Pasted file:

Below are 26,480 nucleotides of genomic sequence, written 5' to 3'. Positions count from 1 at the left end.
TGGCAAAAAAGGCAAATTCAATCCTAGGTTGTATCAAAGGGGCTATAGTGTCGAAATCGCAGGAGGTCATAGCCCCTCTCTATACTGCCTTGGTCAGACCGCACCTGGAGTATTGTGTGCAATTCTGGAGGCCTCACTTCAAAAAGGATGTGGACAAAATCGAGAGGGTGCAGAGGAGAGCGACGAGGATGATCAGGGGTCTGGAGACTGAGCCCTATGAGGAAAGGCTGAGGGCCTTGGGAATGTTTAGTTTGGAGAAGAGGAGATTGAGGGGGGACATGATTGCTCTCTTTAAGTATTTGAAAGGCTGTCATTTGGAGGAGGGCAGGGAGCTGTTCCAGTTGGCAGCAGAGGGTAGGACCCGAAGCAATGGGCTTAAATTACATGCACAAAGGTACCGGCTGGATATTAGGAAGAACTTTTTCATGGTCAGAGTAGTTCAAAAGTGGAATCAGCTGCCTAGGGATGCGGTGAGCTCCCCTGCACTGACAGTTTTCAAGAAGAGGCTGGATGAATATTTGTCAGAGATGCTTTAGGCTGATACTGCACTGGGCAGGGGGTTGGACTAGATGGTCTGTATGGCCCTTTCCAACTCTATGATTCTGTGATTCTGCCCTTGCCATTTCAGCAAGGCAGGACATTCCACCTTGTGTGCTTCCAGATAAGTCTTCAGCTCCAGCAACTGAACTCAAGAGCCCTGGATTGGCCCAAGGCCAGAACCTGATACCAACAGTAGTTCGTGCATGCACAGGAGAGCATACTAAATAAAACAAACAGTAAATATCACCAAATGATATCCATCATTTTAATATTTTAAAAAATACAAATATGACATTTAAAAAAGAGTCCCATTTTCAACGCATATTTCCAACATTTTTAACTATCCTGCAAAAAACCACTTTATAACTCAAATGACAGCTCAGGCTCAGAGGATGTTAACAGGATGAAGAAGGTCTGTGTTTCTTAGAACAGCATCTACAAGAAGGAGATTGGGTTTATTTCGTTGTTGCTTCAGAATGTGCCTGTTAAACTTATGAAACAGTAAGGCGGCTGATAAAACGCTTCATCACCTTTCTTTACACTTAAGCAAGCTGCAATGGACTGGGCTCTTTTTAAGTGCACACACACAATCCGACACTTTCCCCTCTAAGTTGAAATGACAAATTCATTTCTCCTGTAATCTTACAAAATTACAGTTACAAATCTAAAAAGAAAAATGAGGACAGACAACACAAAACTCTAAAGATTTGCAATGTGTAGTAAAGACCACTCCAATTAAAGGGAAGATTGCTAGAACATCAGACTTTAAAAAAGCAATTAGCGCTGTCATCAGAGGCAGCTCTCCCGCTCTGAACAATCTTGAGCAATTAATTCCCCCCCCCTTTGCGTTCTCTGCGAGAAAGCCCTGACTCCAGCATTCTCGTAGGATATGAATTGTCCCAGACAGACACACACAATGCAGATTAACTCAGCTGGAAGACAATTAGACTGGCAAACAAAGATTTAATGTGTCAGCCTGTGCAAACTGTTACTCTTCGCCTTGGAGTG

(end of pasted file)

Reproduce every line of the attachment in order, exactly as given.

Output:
Below are 26,480 nucleotides of genomic sequence, written 5' to 3'. Positions count from 1 at the left end.
TGGCAAAAAAGGCAAATTCAATCCTAGGTTGTATCAAAGGGGCTATAGTGTCGAAATCGCAGGAGGTCATAGCCCCTCTCTATACTGCCTTGGTCAGACCGCACCTGGAGTATTGTGTGCAATTCTGGAGGCCTCACTTCAAAAAGGATGTGGACAAAATCGAGAGGGTGCAGAGGAGAGCGACGAGGATGATCAGGGGTCTGGAGACTGAGCCCTATGAGGAAAGGCTGAGGGCCTTGGGAATGTTTAGTTTGGAGAAGAGGAGATTGAGGGGGGACATGATTGCTCTCTTTAAGTATTTGAAAGGCTGTCATTTGGAGGAGGGCAGGGAGCTGTTCCAGTTGGCAGCAGAGGGTAGGACCCGAAGCAATGGGCTTAAATTACATGCACAAAGGTACCGGCTGGATATTAGGAAGAACTTTTTCATGGTCAGAGTAGTTCAAAAGTGGAATCAGCTGCCTAGGGATGCGGTGAGCTCCCCTGCACTGACAGTTTTCAAGAAGAGGCTGGATGAATATTTGTCAGAGATGCTTTAGGCTGATACTGCACTGGGCAGGGGGTTGGACTAGATGGTCTGTATGGCCCTTTCCAACTCTATGATTCTGTGATTCTGCCCTTGCCATTTCAGCAAGGCAGGACATTCCACCTTGTGTGCTTCCAGATAAGTCTTCAGCTCCAGCAACTGAACTCAAGAGCCCTGGATTGGCCCAAGGCCAGAACCTGATACCAACAGTAGTTCGTGCATGCACAGGAGAGCATACTAAATAAAACAAACAGTAAATATCACCAAATGATATCCATCATTTTAATATTTTAAAAAATACAAATATGACATTTAAAAAAGAGTCCCATTTTCAACGCATATTTCCAACATTTTTAACTATCCTGCAAAAAACCACTTTATAACTCAAATGACAGCTCAGGCTCAGAGGATGTTAACAGGATGAAGAAGGTCTGTGTTTCTTAGAACAGCATCTACAAGAAGGAGATTGGGTTTATTTCGTTGTTGCTTCAGAATGTGCCTGTTAAACTTATGAAACAGTAAGGCGGCTGATAAAACGCTTCATCACCTTTCTTTACACTTAAGCAAGCTGCAATGGACTGGGCTCTTTTTAAGTGCACACACACAATCCGACACTTTCCCCTCTAAGTTGAAATGACAAATTCATTTCTCCTGTAATCTTACAAAATTACAGTTACAAATCTAAAAAGAAAAATGAGGACAGACAACACAAAACTCTAAAGATTTGCAATGTGTAGTAAAGACCACTCCAATTAAAGGGAAGATTGCTAGAACATCAGACTTTAAAAAAGCAATTAGCGCTGTCATCAGAGGCAGCTCTCCCGCTCTGAACAATCTTGAGCAATTAATTCCCCCCCCCTTTGCGTTCTCTGCGAGAAAGCCCTGACTCCAGCATTCTCGTAGGATATGAATTGTCCCAGACAGACACACACAATGCAGATTAACTCAGCTGGAAGACAATTAGACTGGCAAACAAAGATTTAATGTGTCAGCCTGTGCAAACTGTTACTCTTCGCCTTGGAGTG